The big picture problem is not about Charismatics vs Cessationist or Mainline vs New Networks or Calvinist vs Arminians or those in between - really these divisions are not central to the gospel. Core doctrinal truths like hell, one way to heaven through Jesus and moral behaviour like sexual purity and the sanctity of life are are central to the gospel.

Right now numerous denominations are teetering on the edge of falling wholesale into liberal postmodernism or facist authoritarianism. Will you pray for them? Will you speak up for truth - to leaders of straying churches - or on doctrinal issues they are struggling with on your blog? Will you support people in those churches who speak up? Will you invite them to your biblical conference? Will you give them biblical books? Will you help answer questions? Will you get involved in the debates around postmoderism and facist authoritarian church governance? Will you help mentor godly leaders? If we don't, your church could be the next one to go into decline in maybe a decade or two - will then anyone help rescue your church?

Please DO care about the church next door. They are not part of 'them' but 'we'. And if you are in a declining unhealthy church the wolves in sheeps clothing who are leading your church astray into postmodernism and Fascist authoritarianism are not part of 'us' and don't get hurt if people challenge them. Be careful who you define as 'Us' and 'Them'. Be careful what you define as 'Doing well'.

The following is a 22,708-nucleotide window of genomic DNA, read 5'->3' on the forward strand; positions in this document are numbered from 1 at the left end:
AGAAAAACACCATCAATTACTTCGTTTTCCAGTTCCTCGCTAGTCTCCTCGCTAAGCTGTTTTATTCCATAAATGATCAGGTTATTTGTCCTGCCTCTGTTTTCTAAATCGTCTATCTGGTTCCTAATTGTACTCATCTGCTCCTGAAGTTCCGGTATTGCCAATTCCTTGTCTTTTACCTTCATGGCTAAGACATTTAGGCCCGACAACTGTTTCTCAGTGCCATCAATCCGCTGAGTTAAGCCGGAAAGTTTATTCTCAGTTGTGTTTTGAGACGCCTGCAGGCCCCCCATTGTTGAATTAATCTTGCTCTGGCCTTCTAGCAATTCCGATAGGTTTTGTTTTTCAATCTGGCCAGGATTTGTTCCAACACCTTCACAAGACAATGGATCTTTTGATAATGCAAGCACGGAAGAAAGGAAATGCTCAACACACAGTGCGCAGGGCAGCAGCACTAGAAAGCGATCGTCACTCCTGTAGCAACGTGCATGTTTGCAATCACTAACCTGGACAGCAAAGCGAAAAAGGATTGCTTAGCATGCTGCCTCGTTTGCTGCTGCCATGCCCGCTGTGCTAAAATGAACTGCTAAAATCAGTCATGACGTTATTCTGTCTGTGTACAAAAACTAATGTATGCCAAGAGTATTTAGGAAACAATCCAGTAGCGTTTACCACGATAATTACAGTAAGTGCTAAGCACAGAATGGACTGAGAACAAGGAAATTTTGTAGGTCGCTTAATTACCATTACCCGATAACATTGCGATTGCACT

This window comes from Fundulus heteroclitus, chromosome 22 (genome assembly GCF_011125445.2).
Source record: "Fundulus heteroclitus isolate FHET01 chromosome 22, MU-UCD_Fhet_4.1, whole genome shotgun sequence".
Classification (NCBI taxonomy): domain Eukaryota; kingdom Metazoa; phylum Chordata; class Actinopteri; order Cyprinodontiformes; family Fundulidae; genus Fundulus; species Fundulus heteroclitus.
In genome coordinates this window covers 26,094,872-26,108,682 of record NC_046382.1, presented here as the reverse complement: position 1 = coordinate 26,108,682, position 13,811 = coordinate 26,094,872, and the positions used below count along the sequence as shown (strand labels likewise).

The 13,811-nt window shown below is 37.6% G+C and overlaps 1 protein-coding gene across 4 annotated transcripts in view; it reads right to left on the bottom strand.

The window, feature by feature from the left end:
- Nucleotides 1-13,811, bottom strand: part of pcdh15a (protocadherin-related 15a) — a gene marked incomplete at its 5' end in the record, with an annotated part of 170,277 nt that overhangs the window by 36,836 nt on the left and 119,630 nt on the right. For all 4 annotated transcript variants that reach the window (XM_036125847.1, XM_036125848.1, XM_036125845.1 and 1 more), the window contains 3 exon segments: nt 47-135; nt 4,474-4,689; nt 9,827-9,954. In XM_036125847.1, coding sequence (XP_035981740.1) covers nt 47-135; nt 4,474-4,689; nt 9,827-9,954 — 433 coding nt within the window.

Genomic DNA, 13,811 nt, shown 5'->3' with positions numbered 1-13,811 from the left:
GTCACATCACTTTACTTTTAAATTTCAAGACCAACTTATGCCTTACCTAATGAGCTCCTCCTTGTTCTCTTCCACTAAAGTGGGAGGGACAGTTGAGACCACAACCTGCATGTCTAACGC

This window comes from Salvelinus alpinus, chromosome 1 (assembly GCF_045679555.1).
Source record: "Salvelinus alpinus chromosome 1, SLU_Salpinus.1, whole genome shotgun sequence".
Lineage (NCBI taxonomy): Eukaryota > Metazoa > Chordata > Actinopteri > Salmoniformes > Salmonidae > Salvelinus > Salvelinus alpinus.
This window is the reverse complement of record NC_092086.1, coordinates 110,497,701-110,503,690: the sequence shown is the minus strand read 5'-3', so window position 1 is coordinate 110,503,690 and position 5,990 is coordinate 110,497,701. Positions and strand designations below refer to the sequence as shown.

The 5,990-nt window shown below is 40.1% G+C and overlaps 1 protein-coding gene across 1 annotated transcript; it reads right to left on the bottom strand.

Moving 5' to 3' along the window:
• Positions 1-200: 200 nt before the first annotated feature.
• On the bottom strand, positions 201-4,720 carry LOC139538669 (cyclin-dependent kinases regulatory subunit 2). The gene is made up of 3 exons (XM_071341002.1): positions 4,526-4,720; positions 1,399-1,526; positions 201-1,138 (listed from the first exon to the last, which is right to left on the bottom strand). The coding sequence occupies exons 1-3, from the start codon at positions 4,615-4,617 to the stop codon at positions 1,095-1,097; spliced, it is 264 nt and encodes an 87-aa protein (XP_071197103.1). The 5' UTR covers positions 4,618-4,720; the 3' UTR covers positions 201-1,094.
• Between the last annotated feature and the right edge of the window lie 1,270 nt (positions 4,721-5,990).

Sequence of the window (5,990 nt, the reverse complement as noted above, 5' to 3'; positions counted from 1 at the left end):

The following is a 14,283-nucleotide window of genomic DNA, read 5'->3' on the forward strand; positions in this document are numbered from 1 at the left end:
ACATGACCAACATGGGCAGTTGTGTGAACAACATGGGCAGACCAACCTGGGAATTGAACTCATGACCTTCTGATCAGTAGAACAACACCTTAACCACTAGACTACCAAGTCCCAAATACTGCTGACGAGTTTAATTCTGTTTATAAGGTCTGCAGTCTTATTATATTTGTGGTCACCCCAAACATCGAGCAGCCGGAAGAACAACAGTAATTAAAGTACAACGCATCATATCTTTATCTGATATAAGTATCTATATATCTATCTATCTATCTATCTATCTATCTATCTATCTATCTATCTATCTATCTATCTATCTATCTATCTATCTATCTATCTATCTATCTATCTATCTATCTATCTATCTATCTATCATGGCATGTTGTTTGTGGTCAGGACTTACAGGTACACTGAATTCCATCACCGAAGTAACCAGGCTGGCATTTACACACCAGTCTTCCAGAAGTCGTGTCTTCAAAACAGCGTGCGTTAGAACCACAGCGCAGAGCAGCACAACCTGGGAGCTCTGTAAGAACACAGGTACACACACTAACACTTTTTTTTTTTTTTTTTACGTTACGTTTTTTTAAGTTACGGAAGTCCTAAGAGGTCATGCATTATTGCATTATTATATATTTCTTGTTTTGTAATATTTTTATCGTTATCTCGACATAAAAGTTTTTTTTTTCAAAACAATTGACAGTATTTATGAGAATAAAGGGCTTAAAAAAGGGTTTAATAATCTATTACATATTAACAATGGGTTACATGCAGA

Philip Rosenthal

Thursday, July 25, 2013



The past few weeks, evangelicals have faced a series of shocking American evangelical capitulations to homosexual activism:

* The Boy Scouts bowed to pressure to open its doors to homosexuals, while remaining closed to atheists.

* Exodus International, the worlds largest outreach to homosexuals announced that it was closing down. Its leader, Alan Chambers announced he was starting another organisation that would have a different message. That new message seems less offensive to homosexual activists, more muddled and postmodern. Thankfully, Biblical former affilates of Exodus International are regrouping under the banner of Restored Hope Network - many left around two years ago when they realised the organisation was heading in the wrong direction. Chambers confusion is not entirely surprising considering his home church pastor is preaching a 'hyper-grace' message, which omits the need to properly repent of sin. What is tragic is that he has been allowed to destroy the organisation from the top instead of being thrown out when he announced last year that Exodus was changing its message in a more postmodern direction.